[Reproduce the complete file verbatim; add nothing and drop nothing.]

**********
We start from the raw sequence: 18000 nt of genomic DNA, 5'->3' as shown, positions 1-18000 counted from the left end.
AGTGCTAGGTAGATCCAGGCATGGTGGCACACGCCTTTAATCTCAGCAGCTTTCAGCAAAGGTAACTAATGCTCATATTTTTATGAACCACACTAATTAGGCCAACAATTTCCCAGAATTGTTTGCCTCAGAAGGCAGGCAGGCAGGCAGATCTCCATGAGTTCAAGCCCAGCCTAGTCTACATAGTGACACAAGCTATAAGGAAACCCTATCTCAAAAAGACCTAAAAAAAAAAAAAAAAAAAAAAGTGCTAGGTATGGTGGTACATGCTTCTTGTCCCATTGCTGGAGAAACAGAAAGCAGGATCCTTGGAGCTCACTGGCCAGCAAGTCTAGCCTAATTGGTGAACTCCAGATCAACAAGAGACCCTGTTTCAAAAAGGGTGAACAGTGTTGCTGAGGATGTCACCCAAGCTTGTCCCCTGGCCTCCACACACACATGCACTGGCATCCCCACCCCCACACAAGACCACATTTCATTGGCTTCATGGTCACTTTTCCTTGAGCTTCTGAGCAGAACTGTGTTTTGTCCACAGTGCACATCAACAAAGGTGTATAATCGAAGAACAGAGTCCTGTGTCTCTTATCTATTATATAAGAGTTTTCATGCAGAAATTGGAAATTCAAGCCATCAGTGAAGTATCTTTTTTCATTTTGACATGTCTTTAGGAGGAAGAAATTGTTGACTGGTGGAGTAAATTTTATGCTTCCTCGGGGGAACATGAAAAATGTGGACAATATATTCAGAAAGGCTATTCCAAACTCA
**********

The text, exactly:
We start from the raw sequence: 18000 nt of genomic DNA, 5'->3' as shown, positions 1-18000 counted from the left end.
AGTGCTAGGTAGATCCAGGCATGGTGGCACACGCCTTTAATCTCAGCAGCTTTCAGCAAAGGTAACTAATGCTCATATTTTTATGAACCACACTAATTAGGCCAACAATTTCCCAGAATTGTTTGCCTCAGAAGGCAGGCAGGCAGGCAGATCTCCATGAGTTCAAGCCCAGCCTAGTCTACATAGTGACACAAGCTATAAGGAAACCCTATCTCAAAAAGACCTAAAAAAAAAAAAAAAAAAAAAAGTGCTAGGTATGGTGGTACATGCTTCTTGTCCCATTGCTGGAGAAACAGAAAGCAGGATCCTTGGAGCTCACTGGCCAGCAAGTCTAGCCTAATTGGTGAACTCCAGATCAACAAGAGACCCTGTTTCAAAAAGGGTGAACAGTGTTGCTGAGGATGTCACCCAAGCTTGTCCCCTGGCCTCCACACACACATGCACTGGCATCCCCACCCCCACACAAGACCACATTTCATTGGCTTCATGGTCACTTTTCCTTGAGCTTCTGAGCAGAACTGTGTTTTGTCCACAGTGCACATCAACAAAGGTGTATAATCGAAGAACAGAGTCCTGTGTCTCTTATCTATTATATAAGAGTTTTCATGCAGAAATTGGAAATTCAAGCCATCAGTGAAGTATCTTTTTTCATTTTGACATGTCTTTAGGAGGAAGAAATTGTTGACTGGTGGAGTAAATTTTATGCTTCCTCGGGGGAACATGAAAAATGTGGACAATATATTCAGAAAGGCTATTCCAAACTCA